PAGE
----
Third, we refuse to elevate secondary issues into primary ones. “There are three things that will endure—faith, hope, and love—and the greatest of these is love.” (1 Corinthians 13:13, NLT) The noise and fury of this election will subside, eventually. The urgency that we fell about climate change, economics, race relations, immigration and such matters will be temporary. I do not mean to suggest that there are not things worthy of debate, nor would I be foolish enough to think that decisions made by city councils, state legislators, or the President are inconsequential. Our health and safety in this world depends on wise, thoughtful leadership. BUT, our ultimate security, our eternal hope, rests solely on the promise of Jesus Christ. That first-line security allows us to engage in debate over secondary issues without baring our fangs and putting out our claws!
Fourth, we will need to die to self to maintain unity. I confess that sometimes when I have to listen to someone who is committed to a position that is exactly opposite of my own I find it irritating. I am tempted to just walk away with an attitude of contempt. Yes, more than once, I have thought to myself, “What complete lunacy. How could an educated and informed individual even say that out loud?” And, then checked by the Spirit, I surrender my personal comfort (dying to Self most of the time) to take a position of love that seeks ‘first to understand’ the person and to prioritize the relationship. The halo slips and, honestly, sometimes I fail, firing back with a snarky remark!
Christian we cannot descend to the level of those who live by their natural instincts or their own wisdom. We are ‘of Christ.’ We are to be filled with His loving heart. Can you even imagine Jesus writing off a family member or a friend because that person was aligned with the ‘other’ party? I cannot. Can you imagine Him refusing to stand alongside of someone because their politics?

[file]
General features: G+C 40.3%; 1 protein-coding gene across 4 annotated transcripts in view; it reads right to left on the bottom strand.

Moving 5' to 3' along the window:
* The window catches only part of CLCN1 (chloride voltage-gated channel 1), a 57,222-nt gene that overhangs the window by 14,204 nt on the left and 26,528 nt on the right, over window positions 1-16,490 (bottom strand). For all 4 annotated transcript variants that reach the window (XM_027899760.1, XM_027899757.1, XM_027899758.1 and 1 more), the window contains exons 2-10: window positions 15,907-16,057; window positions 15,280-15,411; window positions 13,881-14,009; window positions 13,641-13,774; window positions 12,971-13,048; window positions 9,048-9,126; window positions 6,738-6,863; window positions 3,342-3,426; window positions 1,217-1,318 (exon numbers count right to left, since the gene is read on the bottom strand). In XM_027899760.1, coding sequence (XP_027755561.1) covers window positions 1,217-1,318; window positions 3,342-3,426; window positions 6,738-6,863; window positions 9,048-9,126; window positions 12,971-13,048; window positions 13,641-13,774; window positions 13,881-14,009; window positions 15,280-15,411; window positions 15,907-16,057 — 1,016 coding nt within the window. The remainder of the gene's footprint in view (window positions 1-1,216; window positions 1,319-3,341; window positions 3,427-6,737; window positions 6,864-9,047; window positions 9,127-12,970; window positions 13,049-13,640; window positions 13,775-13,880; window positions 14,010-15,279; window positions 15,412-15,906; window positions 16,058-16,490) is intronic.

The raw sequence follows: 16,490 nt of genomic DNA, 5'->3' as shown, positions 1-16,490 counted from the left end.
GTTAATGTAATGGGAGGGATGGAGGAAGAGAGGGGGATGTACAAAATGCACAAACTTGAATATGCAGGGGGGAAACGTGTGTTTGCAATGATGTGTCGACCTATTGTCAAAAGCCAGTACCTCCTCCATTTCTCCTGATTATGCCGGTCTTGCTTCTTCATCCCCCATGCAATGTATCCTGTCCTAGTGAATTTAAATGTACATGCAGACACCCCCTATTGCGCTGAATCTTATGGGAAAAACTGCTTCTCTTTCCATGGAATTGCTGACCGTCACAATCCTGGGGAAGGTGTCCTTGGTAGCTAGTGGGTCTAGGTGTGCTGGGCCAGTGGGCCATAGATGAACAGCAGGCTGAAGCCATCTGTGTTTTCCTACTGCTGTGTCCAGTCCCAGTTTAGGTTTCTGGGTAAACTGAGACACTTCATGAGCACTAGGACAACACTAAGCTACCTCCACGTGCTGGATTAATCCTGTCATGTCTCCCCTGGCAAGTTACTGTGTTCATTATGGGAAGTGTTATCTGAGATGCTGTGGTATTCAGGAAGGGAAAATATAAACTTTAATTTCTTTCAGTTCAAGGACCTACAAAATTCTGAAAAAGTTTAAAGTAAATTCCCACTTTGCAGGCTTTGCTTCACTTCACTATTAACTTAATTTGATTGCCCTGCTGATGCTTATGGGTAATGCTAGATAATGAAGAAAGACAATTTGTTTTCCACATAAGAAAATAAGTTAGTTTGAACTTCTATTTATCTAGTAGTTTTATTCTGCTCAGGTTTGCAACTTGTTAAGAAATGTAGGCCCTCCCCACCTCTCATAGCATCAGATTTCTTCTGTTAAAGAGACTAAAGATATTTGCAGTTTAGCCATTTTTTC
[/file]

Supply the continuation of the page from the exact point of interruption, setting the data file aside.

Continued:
The Church does not do her work with political power, nor can we let ourselves be deceived into thinking that any government made up of human beings will bring us into the rule of God. Because we live in a democratic republic, we rightly seek to influence the policies of our governing authorities, but we also realize that when and where resistance is required, it must be shaped by humility and with a willingness to endure persecution without complaint, for the sake of our Savior and Lord.
Here is a word from the Word, a directive for all Christians, for this time. “I urge you to live a life worthy of the calling you have received. Be completely humble and gentle; be patient, bearing with one another in love. Make every effort to keep the unity of the Spirit through the bond of peace. There is one body and one Spirit— just as you were called to one hope when you were called— one Lord, one faith, one baptism; one God and Father of all, who is over all and through all and in all.” (Ephesians 4:1-6, NIV)
(Celtic worship does this song beautifully!)
In Christ alone my hope is found
He is my light my strength my song
This Cornerstone this solid Ground
Firm through the fiercest drought and storm
What heights of love what depths of peace
When fears are stilled when strivings cease
My Comforter my All in All
Here in the love of Christ I stand
No guilt in life no fear in death
This is the power of Christ in me
From life’s first cry to final breath
Jesus commands my destiny
No power of hell no scheme of man
Can ever pluck me from His hand
‘Till He returns or calls me home
Here in the power of Christ I’ll stand
Keith Getty | Stuart Townend © 2001 Thankyou Music (Admin. by Capitol CMG Publishing)
CCLI License # 810055